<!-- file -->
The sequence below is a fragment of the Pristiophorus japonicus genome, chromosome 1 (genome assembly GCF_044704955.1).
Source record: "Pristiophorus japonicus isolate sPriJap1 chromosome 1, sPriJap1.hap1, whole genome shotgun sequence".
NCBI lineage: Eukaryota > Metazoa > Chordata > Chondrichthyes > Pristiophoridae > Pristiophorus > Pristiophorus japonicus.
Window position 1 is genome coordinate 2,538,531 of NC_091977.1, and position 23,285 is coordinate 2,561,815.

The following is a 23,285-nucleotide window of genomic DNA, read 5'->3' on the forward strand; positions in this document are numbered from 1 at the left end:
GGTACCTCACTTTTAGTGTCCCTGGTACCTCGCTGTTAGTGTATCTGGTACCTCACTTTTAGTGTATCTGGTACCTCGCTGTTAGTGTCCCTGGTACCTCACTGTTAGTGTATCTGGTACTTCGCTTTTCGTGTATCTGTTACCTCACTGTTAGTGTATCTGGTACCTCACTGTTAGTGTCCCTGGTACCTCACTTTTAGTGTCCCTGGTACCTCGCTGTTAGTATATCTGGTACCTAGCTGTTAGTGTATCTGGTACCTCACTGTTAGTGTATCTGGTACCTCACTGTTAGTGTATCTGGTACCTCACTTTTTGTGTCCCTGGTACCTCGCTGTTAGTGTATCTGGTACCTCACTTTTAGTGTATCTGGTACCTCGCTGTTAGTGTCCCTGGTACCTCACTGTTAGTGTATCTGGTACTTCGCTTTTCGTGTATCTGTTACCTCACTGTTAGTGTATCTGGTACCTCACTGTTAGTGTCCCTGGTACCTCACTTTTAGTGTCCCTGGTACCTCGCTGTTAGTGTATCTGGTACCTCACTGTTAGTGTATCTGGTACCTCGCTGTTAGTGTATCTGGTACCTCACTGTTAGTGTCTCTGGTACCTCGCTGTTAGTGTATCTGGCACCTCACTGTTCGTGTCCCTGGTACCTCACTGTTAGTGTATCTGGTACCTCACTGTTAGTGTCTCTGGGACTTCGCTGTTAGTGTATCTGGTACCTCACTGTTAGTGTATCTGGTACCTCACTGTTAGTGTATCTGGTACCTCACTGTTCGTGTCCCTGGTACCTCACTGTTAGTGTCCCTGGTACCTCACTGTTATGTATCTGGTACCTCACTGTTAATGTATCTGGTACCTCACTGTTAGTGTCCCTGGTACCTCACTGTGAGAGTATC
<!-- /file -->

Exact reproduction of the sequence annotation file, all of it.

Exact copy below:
The sequence below is a fragment of the Pristiophorus japonicus genome, chromosome 1 (genome assembly GCF_044704955.1).
Source record: "Pristiophorus japonicus isolate sPriJap1 chromosome 1, sPriJap1.hap1, whole genome shotgun sequence".
NCBI lineage: Eukaryota > Metazoa > Chordata > Chondrichthyes > Pristiophoridae > Pristiophorus > Pristiophorus japonicus.
Window position 1 is genome coordinate 2,538,531 of NC_091977.1, and position 23,285 is coordinate 2,561,815.

The following is a 23,285-nucleotide window of genomic DNA, read 5'->3' on the forward strand; positions in this document are numbered from 1 at the left end:
GGTACCTCACTTTTAGTGTCCCTGGTACCTCGCTGTTAGTGTATCTGGTACCTCACTTTTAGTGTATCTGGTACCTCGCTGTTAGTGTCCCTGGTACCTCACTGTTAGTGTATCTGGTACTTCGCTTTTCGTGTATCTGTTACCTCACTGTTAGTGTATCTGGTACCTCACTGTTAGTGTCCCTGGTACCTCACTTTTAGTGTCCCTGGTACCTCGCTGTTAGTATATCTGGTACCTAGCTGTTAGTGTATCTGGTACCTCACTGTTAGTGTATCTGGTACCTCACTGTTAGTGTATCTGGTACCTCACTTTTTGTGTCCCTGGTACCTCGCTGTTAGTGTATCTGGTACCTCACTTTTAGTGTATCTGGTACCTCGCTGTTAGTGTCCCTGGTACCTCACTGTTAGTGTATCTGGTACTTCGCTTTTCGTGTATCTGTTACCTCACTGTTAGTGTATCTGGTACCTCACTGTTAGTGTCCCTGGTACCTCACTTTTAGTGTCCCTGGTACCTCGCTGTTAGTGTATCTGGTACCTCACTGTTAGTGTATCTGGTACCTCGCTGTTAGTGTATCTGGTACCTCACTGTTAGTGTCTCTGGTACCTCGCTGTTAGTGTATCTGGCACCTCACTGTTCGTGTCCCTGGTACCTCACTGTTAGTGTATCTGGTACCTCACTGTTAGTGTCTCTGGGACTTCGCTGTTAGTGTATCTGGTACCTCACTGTTAGTGTATCTGGTACCTCACTGTTAGTGTATCTGGTACCTCACTGTTCGTGTCCCTGGTACCTCACTGTTAGTGTCCCTGGTACCTCACTGTTATGTATCTGGTACCTCACTGTTAATGTATCTGGTACCTCACTGTTAGTGTCCCTGGTACCTCACTGTGAGAGTATC